More of the same, Dept.

More of the same regarding math being taught wrong, but this time the words come from Elon Musk, the new patron saint of innovation and disruption.

Musk suggested learning be focused around solving a specific problem, such as building a satellite or taking apart an engine. Then students will encounter and master subjects such as math and physics on the path to solving their problem. Understanding how to use a wrench or screwdriver will have a clear purpose. “If you had a class on wrenches, ugh, why?” Musk said. “Trying to solve a problem is very powerful for establishing relevance, and getting kids excited about what they’re working on and having the knowledge stick.”

Translation: Project/Problem Based Learning is the way to do it. Students learning on a just-in-time basis will have the motivation to learn what’s needed in order to solve the problem. Or so the theory goes.

The rest of the article was about Elon Musk and how great he is.


10 thoughts on “More of the same, Dept.

  1. My high school physics class — in the early seventies — comprised project after project. Teacher called it “Harvard Physics.” Each class period was filled with setting up equipment and building contraptions, in small groups. Essentially, it was a “lab only” course. I learned less in that course than in any other over 4 years of high school, and I’m including gym in the comparison. Typically, an entire class period was devoted to delivering just one fact or concept — “authentically” — that could have been simply told to us in less than a minute or, with some discussion, in just a few minutes — un-authentically. Moreover, so much of our attention was focused on building the contraptions and getting them to work that, in most cases, the one factoid we were supposed to learn was lost in the morass of mostly irrelevant information.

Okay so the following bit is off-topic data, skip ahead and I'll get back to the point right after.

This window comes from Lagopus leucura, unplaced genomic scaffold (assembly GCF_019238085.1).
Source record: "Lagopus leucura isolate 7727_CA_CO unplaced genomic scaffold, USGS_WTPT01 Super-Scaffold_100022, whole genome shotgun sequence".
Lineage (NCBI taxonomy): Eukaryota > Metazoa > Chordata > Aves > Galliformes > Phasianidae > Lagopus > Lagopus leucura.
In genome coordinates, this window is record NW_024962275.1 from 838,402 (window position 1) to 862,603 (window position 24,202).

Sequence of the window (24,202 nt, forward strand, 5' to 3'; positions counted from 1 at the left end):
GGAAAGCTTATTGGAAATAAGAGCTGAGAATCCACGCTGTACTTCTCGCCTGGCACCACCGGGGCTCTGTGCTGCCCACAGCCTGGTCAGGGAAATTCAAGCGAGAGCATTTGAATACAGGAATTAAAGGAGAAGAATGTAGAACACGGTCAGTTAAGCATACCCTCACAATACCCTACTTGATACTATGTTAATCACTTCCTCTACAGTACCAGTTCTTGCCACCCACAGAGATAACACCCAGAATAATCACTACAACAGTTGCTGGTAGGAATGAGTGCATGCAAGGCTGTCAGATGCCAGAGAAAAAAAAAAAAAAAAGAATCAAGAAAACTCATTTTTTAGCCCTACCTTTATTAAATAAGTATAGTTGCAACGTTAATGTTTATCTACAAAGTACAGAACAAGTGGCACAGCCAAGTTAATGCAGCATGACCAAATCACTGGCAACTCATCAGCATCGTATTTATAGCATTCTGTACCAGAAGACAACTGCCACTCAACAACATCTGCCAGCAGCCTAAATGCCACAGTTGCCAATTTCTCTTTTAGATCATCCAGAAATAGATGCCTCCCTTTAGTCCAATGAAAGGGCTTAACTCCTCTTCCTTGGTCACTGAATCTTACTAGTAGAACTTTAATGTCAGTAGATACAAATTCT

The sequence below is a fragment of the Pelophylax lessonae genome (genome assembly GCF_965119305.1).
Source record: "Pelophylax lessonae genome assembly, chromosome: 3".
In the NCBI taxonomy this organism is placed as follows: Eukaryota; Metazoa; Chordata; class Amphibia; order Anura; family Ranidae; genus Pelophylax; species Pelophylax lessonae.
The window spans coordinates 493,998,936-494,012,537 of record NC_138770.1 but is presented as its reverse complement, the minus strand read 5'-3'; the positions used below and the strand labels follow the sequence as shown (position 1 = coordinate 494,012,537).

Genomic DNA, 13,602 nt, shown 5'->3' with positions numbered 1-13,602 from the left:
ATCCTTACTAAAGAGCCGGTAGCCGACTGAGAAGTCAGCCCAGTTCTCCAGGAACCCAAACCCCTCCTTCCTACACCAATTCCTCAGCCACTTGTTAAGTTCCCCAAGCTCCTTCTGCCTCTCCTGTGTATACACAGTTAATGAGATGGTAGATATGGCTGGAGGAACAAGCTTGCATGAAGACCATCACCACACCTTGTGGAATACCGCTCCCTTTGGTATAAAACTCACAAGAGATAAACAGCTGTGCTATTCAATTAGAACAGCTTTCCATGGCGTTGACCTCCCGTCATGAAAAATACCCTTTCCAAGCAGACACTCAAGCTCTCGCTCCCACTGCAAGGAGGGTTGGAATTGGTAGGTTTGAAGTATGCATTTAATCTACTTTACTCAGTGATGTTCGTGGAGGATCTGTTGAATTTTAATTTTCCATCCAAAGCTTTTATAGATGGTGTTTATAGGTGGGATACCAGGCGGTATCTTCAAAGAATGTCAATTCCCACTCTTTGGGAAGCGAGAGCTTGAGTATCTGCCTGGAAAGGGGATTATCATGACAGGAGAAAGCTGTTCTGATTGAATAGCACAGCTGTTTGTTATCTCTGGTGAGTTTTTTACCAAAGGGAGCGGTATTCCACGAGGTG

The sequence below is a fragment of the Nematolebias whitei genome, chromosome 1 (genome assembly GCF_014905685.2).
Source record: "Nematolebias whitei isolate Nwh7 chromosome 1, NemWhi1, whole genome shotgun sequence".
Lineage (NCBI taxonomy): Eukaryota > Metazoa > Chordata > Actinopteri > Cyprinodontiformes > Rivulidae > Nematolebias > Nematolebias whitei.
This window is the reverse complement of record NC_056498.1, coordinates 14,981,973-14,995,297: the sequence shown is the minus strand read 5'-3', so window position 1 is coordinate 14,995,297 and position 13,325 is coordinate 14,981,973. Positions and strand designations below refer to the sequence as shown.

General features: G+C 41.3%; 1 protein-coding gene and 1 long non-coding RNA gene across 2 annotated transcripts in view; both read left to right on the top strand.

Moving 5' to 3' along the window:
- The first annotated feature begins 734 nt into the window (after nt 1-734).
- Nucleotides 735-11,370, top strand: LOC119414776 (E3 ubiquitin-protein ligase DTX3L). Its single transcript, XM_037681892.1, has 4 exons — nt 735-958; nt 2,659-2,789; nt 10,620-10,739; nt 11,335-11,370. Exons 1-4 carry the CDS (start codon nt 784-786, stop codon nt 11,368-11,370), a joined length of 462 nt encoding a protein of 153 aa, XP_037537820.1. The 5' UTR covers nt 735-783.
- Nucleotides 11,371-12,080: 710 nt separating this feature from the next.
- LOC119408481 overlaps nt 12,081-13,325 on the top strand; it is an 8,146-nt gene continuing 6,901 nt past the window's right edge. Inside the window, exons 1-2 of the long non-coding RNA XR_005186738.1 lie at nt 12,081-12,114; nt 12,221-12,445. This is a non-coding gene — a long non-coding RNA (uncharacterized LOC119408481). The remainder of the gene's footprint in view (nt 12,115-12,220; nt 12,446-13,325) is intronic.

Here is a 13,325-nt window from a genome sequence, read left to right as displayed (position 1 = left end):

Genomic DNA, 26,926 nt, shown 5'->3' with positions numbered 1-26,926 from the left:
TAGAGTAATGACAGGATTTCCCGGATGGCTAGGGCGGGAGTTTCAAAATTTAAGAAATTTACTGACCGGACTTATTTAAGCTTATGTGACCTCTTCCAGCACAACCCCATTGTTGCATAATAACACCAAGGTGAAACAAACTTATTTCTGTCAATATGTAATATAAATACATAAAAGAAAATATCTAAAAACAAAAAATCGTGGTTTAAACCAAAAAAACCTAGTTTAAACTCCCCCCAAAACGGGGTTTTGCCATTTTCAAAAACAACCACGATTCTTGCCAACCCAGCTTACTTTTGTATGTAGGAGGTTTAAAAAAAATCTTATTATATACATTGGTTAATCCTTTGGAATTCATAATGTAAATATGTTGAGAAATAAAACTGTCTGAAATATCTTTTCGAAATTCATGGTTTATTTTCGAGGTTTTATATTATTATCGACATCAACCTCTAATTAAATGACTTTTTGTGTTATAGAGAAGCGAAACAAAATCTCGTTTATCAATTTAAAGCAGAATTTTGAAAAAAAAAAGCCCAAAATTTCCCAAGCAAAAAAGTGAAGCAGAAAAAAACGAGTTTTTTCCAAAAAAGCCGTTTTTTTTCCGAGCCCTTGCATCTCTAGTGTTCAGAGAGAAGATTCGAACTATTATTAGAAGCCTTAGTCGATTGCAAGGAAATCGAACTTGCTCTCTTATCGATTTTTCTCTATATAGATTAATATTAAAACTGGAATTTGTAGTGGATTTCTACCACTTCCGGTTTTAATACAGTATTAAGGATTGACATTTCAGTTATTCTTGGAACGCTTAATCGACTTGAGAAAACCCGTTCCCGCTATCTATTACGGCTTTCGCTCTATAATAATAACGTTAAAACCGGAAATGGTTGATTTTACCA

• Exactly right; I’ve seen this in some of the activities described in the current slew of math textbooks. The activities are sometimes so involved that students are left wondering “What was it I was supposed to discover?” Or at least I’m wondering that.


  2. “Then students will encounter and master subjects such as math and physics on the path to solving their problem.”

    Another big name bites the engagement hands-on dust. Traditional learning often includes year-end projects, but PBL’s approach is to use only that to hack their way to a vocational education. PBL is the definition of a non-liberal arts education. How does hacking create deep understanding and critical thinking?

    I remember all of the projects my son had to do in K-6. One had him build a diorama of a national site with no preparation in art or graphic design. I distinctly remember taking the time to teach him how to plan (and limit) the project, perspective, graphic arts, and even how to label the project so that the text was centered. If the result was not crappy enough, then they knew the parents helped.

    Why have teachers if all they’re going to be are potted plants on the side? We can save a lot of money that can be used to hire individual subject expert tutors starting in Kindergarten. Then again, why not do it right and teach the skills in class and leave it to after school clubs for opt-in PBL.